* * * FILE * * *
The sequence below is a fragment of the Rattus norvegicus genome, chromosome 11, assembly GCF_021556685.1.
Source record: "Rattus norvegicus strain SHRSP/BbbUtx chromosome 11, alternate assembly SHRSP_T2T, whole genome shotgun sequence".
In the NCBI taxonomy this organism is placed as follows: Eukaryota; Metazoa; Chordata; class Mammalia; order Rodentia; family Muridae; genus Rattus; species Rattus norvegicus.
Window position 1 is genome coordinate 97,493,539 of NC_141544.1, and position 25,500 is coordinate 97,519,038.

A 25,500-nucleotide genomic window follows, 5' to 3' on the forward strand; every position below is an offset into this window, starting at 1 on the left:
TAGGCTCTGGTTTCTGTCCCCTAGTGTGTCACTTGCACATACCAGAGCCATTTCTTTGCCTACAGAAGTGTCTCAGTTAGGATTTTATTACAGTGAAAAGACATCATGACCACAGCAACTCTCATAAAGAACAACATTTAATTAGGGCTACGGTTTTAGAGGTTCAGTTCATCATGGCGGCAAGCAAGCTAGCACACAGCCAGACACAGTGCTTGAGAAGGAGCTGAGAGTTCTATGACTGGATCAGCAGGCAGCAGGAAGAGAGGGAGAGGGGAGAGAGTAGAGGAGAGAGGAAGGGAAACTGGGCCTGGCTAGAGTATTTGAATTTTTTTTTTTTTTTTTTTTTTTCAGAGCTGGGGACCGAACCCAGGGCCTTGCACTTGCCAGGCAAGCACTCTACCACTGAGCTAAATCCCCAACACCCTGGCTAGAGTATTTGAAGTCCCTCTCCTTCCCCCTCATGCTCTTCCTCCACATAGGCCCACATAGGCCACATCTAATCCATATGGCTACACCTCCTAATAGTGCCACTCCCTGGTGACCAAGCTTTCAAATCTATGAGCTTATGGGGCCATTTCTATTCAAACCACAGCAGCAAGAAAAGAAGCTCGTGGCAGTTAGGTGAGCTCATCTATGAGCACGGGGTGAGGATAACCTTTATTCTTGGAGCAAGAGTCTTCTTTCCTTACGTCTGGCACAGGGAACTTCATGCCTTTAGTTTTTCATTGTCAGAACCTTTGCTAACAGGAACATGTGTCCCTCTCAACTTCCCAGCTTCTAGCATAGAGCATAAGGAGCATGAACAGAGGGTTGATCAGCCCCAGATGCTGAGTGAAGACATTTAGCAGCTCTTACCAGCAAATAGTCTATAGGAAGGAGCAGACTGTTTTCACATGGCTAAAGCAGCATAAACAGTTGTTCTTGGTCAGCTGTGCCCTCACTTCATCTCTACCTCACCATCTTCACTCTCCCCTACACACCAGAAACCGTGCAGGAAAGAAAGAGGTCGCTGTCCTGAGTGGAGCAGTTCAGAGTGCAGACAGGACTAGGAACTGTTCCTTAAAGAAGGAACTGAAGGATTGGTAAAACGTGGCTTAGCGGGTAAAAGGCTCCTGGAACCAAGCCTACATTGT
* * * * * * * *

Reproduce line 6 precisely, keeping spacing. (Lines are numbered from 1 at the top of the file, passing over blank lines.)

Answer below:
TAGGCTCTGGTTTCTGTCCCCTAGTGTGTCACTTGCACATACCAGAGCCATTTCTTTGCCTACAGAAGTGTCTCAGTTAGGATTTTATTACAGTGAAAAGACATCATGACCACAGCAACTCTCATAAAGAACAACATTTAATTAGGGCTACGGTTTTAGAGGTTCAGTTCATCATGGCGGCAAGCAAGCTAGCACACAGCCAGACACAGTGCTTGAGAAGGAGCTGAGAGTTCTATGACTGGATCAGCAGGCAGCAGGAAGAGAGGGAGAGGGGAGAGAGTAGAGGAGAGAGGAAGGGAAACTGGGCCTGGCTAGAGTATTTGAATTTTTTTTTTTTTTTTTTTTTTTCAGAGCTGGGGACCGAACCCAGGGCCTTGCACTTGCCAGGCAAGCACTCTACCACTGAGCTAAATCCCCAACACCCTGGCTAGAGTATTTGAAGTCCCTCTCCTTCCCCCTCATGCTCTTCCTCCACATAGGCCCACATAGGCCACATCTAATCCATATGGCTACACCTCCTAATAGTGCCACTCCCTGGTGACCAAGCTTTCAAATCTATGAGCTTATGGGGCCATTTCTATTCAAACCACAGCAGCAAGAAAAGAAGCTCGTGGCAGTTAGGTGAGCTCATCTATGAGCACGGGGTGAGGATAACCTTTATTCTTGGAGCAAGAGTCTTCTTTCCTTACGTCTGGCACAGGGAACTTCATGCCTTTAGTTTTTCATTGTCAGAACCTTTGCTAACAGGAACATGTGTCCCTCTCAACTTCCCAGCTTCTAGCATAGAGCATAAGGAGCATGAACAGAGGGTTGATCAGCCCCAGATGCTGAGTGAAGACATTTAGCAGCTCTTACCAGCAAATAGTCTATAGGAAGGAGCAGACTGTTTTCACATGGCTAAAGCAGCATAAACAGTTGTTCTTGGTCAGCTGTGCCCTCACTTCATCTCTACCTCACCATCTTCACTCTCCCCTACACACCAGAAACCGTGCAGGAAAGAAAGAGGTCGCTGTCCTGAGTGGAGCAGTTCAGAGTGCAGACAGGACTAGGAACTGTTCCTTAAAGAAGGAACTGAAGGATTGGTAAAACGTGGCTTAGCGGGTAAAAGGCTCCTGGAACCAAGCCTACATTGT